Evernote open source alternatives Part 1: Turtl

Evernote, considered one of Silicon Valley's unicorns, recently released its first major update in years. While templates have definitely been a much-requested feature, it is one that the community has long found ways around. And before that, Evernote made a big splash about redesigning its logo. These two events have caused many Evernote users to review the company's recent history, the sustainability of its business, and possible alternatives. Now while there is no shortage of Evernote replacements out there, users may want to consider some from the open source world. In this three part series, we present such options, starting with the simplest one of all: Turtl.

But first, why an open source replacement? After all, there just as many or even more alternatives out there that might fit the bill, many of them proprietary. While that may be true, they all run the risk of ending up just like Evernote. They may stagnate, close up shop, and disappear forever, with or without your precious notes. While these applications and services may not experience the same success as Evernote, being open source they have a better chance at being continued by someone else. Plus, you always have ownership and control of your data, especially if you host your own server.

Of the three, Turtl is the one that directly positions itself as "a secure, encrypted Evernote alternative". While all three place heavy emphasis on encryption and privacy, Turtl takes direct aim at the biggest proprietary player in the market. And it's no accident that it began its public life shortly after Evernote's big privacy fiasco in late 2016. That said, that claim does set up expectations that Turtl might not be able to completely meet.

Evernote users will, for example, be a bit confused that Turtl looks more like Google Keep than Evernote, despite being advertised as an Evernote alternative. Notes are arranged in a staggered grid layout rather than lists. In fact, Turtl makes use of the term "Boards" rather than notebooks, more like a nod to Pinterest than Evernote. Ironically, Boards are presented in a list, unlike notes.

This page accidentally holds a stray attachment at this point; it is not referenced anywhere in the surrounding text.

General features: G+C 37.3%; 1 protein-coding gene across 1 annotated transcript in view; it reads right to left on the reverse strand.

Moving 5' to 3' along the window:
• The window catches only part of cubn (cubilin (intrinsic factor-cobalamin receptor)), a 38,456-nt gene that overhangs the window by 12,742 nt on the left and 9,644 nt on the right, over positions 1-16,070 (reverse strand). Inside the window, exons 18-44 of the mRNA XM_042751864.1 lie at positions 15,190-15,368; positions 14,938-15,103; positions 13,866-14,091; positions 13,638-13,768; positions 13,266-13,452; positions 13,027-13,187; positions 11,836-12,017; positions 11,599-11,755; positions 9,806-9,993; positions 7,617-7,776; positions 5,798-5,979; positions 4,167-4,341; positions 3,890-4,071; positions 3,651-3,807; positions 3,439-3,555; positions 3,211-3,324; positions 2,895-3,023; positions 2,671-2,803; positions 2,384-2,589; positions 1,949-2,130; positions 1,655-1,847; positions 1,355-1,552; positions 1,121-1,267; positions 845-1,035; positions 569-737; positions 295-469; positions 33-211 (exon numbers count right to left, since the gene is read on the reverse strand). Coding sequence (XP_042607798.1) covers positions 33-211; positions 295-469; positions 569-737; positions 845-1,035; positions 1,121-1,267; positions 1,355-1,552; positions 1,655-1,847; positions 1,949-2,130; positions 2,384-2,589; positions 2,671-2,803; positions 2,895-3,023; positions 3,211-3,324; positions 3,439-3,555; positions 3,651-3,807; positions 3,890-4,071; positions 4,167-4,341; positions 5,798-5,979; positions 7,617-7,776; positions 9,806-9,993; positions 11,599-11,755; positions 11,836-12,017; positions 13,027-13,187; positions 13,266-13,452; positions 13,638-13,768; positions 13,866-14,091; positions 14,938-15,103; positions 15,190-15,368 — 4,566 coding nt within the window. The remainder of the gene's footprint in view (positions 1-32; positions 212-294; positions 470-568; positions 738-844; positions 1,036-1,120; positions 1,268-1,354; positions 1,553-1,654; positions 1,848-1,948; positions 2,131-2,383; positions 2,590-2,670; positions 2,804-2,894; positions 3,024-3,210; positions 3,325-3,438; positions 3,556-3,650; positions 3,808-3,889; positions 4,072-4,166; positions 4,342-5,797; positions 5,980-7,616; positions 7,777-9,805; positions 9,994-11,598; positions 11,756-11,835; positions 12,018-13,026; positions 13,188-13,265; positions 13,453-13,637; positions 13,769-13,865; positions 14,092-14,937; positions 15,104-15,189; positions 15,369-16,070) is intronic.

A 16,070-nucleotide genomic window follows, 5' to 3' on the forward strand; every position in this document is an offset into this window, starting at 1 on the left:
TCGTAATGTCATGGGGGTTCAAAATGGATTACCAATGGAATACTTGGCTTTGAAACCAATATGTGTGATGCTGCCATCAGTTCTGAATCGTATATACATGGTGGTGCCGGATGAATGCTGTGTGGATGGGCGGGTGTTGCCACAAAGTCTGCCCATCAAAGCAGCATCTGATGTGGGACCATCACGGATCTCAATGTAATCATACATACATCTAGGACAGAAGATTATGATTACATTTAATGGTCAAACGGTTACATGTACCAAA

Again like Google Keep, Turtl notes have to be one of five types: Text, Image, File, Bookmark, or Password. It doesn't allow for the mixing of those types, which means you can't embed images or files into text files. You can, however, work around this by adding text notes to images or files. Notes can have tags that you can use for searching later. That's pretty much it. You could, in fact, say that Turtl is a secure, encrypted Google Keep Notes alternative

That encryption part is, of course, Turtl's bread and butter. It uses a strong encryption method that uses the combination of the email address you use to sign up and the passphrase you use for the same. In other words, it's not a simply login but one that works using that specific combination of data. No one can decrypt your notes, not even Turtl's developers, unless you give them those details. Data is encrypted on the client side before it leaves the app. So even if Turtl's servers are hacked, they still can't be decrypted.

Which brings us to the question of where Turtl's servers are. Presumably, they're in the US, which is naturally subject to the country's laws. Some might also have some issue with the relatively unknown developers. But, as mentioned, it's all open source so those with enough knowledge and experience can host their own Turtl server.

Turtl's apps currently cover all major platforms, including Windows, Mac, Linux, and Android. Yes, iOS has been missing for quite a while but that's the promised next big step. For now, the service is completely free to use but a paid Premium subscription is also in the works.